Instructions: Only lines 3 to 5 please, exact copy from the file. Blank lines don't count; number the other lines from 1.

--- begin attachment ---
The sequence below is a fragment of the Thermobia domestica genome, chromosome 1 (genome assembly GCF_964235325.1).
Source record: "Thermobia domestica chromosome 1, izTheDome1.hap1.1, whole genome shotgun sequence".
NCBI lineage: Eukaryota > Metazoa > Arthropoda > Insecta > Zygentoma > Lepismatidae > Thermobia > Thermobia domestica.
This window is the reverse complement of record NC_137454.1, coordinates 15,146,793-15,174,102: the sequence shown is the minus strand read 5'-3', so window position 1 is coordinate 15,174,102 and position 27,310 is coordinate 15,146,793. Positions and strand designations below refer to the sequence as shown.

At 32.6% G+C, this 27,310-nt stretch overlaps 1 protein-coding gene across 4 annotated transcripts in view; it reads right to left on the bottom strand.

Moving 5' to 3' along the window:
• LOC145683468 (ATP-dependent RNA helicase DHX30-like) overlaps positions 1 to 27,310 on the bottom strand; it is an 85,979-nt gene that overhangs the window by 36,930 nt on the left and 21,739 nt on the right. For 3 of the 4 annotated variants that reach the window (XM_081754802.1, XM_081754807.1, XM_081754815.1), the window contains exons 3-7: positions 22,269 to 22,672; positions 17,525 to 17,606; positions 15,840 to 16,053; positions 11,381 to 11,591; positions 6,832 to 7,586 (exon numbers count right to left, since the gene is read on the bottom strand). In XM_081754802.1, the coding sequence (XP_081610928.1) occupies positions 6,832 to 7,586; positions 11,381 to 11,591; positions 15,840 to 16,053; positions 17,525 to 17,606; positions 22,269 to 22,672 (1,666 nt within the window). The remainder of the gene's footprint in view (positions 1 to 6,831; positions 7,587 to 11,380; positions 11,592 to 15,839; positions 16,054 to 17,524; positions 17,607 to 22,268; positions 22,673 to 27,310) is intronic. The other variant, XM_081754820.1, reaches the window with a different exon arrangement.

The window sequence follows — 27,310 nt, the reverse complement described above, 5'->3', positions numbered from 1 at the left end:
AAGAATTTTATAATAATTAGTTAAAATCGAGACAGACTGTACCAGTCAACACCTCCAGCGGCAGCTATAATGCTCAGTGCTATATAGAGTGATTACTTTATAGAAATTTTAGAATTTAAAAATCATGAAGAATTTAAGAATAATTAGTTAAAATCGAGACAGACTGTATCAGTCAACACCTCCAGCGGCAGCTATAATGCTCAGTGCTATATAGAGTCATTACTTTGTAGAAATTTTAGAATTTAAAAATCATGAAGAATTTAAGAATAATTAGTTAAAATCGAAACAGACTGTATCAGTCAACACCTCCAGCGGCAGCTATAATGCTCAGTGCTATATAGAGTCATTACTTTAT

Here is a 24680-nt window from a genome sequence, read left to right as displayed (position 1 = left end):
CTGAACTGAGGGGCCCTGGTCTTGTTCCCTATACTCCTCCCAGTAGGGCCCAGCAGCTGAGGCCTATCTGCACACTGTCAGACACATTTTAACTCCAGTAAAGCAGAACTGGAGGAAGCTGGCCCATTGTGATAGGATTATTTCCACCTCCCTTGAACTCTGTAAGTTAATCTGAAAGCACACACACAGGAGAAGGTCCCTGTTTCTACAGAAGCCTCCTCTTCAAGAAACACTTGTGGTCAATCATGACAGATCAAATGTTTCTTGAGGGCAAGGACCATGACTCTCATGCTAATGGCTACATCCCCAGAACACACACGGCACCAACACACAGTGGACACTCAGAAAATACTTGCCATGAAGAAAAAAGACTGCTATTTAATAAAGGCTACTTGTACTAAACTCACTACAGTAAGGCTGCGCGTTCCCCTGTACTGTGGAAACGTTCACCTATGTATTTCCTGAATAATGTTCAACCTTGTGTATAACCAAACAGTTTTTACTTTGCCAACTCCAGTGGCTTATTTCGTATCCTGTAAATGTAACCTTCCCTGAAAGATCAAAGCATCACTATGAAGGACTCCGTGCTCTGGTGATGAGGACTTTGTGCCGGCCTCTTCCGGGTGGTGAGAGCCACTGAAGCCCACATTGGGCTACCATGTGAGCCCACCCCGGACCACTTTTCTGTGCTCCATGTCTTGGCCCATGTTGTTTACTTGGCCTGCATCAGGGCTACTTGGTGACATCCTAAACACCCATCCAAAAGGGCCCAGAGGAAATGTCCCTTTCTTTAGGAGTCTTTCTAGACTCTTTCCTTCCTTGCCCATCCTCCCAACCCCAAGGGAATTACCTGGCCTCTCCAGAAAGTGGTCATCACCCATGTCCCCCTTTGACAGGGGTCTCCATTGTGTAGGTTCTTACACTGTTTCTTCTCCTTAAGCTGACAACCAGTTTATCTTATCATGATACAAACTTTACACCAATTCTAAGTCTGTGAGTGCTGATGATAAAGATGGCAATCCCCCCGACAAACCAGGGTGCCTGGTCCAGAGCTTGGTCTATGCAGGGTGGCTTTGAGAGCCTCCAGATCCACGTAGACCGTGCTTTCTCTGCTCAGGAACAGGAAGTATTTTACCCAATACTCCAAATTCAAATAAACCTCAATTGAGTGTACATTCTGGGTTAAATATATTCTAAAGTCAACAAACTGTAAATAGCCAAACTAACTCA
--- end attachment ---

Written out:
NCBI lineage: Eukaryota > Metazoa > Arthropoda > Insecta > Zygentoma > Lepismatidae > Thermobia > Thermobia domestica.
This window is the reverse complement of record NC_137454.1, coordinates 15,146,793-15,174,102: the sequence shown is the minus strand read 5'-3', so window position 1 is coordinate 15,174,102 and position 27,310 is coordinate 15,146,793. Positions and strand designations below refer to the sequence as shown.

At 32.6% G+C, this 27,310-nt stretch overlaps 1 protein-coding gene across 4 annotated transcripts in view; it reads right to left on the bottom strand.